People should not feel obligated to share their insecurities and personal struggles on social media just to prove that they’re authentic, and demanding to see people at their worst is an invasion of privacy. It’s important to remember that social media doesn’t tell a person’s whole story: each person has the right to share as much or as little as they like. 

Some people don’t like social media because they feel jealous when they see other people sharing the positive things in their lives, and that’s valid. However, we often blame social media for making us jealous instead of acknowledging that jealousy is a normal human emotion that shows up in all social spaces, including social media. Eliminating social media can reduce how many times we see things that make us jealous, but it won’t eliminate our insecurities. Instead of avoiding interactions with people who are beautiful or successful, we should build our own confidence so we can manage our jealous tendencies.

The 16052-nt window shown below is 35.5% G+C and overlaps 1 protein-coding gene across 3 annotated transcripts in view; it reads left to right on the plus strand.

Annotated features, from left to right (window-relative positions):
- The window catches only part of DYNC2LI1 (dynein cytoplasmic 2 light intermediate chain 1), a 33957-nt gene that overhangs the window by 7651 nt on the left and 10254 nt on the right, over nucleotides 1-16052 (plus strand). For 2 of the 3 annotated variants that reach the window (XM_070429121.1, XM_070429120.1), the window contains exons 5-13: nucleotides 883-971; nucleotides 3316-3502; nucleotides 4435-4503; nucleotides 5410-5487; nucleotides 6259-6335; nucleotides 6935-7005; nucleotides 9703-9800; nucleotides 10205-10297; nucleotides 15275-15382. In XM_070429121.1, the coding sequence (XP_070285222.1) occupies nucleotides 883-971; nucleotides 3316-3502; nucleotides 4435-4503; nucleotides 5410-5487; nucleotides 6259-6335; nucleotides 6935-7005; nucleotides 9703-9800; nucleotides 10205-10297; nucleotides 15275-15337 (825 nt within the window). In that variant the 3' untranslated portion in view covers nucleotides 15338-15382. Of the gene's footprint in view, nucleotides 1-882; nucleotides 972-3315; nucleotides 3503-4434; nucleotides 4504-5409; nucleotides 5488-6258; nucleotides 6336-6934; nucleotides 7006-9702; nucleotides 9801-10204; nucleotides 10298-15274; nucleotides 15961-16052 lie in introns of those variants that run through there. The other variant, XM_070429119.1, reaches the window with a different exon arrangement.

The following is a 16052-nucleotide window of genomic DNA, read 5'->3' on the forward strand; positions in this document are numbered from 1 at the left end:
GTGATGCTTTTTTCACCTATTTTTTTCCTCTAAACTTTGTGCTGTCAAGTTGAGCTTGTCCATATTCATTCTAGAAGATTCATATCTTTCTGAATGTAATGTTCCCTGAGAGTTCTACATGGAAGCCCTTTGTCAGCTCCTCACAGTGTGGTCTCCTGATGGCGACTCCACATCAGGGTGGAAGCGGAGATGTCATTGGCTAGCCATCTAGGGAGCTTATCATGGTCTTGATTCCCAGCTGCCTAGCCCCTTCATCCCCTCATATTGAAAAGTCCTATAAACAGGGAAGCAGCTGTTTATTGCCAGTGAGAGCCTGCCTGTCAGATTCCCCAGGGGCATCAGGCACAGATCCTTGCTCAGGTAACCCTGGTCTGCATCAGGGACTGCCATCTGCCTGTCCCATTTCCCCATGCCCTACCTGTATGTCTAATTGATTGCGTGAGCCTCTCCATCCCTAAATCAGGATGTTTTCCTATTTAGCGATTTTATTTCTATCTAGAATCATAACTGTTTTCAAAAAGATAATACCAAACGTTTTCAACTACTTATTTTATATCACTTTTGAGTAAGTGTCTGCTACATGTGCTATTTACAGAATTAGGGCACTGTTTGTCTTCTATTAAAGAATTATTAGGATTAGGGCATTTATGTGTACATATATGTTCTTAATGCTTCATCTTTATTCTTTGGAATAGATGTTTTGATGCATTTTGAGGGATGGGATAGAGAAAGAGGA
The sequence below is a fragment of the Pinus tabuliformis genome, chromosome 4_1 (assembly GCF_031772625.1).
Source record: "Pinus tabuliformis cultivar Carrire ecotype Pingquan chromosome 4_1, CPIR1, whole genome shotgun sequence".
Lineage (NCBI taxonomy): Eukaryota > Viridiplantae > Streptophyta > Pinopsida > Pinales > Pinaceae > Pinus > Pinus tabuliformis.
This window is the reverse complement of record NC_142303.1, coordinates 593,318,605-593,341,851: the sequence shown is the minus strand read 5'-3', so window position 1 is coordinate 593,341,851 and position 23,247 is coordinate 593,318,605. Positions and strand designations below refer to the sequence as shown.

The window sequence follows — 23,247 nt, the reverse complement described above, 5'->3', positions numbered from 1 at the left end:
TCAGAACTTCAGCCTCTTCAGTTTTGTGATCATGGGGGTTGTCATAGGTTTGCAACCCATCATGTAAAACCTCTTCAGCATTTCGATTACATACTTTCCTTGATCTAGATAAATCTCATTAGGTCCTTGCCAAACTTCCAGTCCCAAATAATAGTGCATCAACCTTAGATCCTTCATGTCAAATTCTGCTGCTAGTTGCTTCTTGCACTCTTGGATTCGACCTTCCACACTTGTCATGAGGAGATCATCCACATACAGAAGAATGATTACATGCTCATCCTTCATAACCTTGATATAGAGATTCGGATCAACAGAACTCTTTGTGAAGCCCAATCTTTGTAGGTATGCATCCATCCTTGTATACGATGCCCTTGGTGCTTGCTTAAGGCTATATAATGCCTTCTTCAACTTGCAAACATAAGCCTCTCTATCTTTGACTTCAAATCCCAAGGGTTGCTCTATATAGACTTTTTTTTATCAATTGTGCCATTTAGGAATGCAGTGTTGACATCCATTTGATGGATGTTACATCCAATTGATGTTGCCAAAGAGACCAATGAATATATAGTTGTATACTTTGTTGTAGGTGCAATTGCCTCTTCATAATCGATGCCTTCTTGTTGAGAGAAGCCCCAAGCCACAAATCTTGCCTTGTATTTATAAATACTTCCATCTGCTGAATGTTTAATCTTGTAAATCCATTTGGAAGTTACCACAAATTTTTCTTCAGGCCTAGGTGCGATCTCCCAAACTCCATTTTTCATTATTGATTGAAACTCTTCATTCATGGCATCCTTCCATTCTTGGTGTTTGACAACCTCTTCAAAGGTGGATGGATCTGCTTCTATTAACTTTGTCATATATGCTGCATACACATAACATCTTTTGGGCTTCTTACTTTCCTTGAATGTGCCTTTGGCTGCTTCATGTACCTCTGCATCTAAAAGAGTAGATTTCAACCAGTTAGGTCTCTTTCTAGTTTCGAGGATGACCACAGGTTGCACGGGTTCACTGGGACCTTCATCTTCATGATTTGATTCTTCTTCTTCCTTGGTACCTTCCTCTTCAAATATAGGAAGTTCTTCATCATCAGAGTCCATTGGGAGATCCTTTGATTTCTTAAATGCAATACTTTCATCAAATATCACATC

If the downsides of social media still outweigh the benefits for you, you can choose not to use it. Although we cannot fully control the content we see via the apps’ algorithms, you can learn to practice mindful consumption by setting limits on your app usage or not using social media after a certain time of day. Social media gives you the power to cultivate your own little world full of things you love. Anything can be harmful in excess, but dismissing all social media as toxic, shallow, inauthentic or unintelligent discredits all the ways it can be used for good. I’ve found that social media, like everything, can be used for good or bad purposes. It’s up to you to decide how you will use it.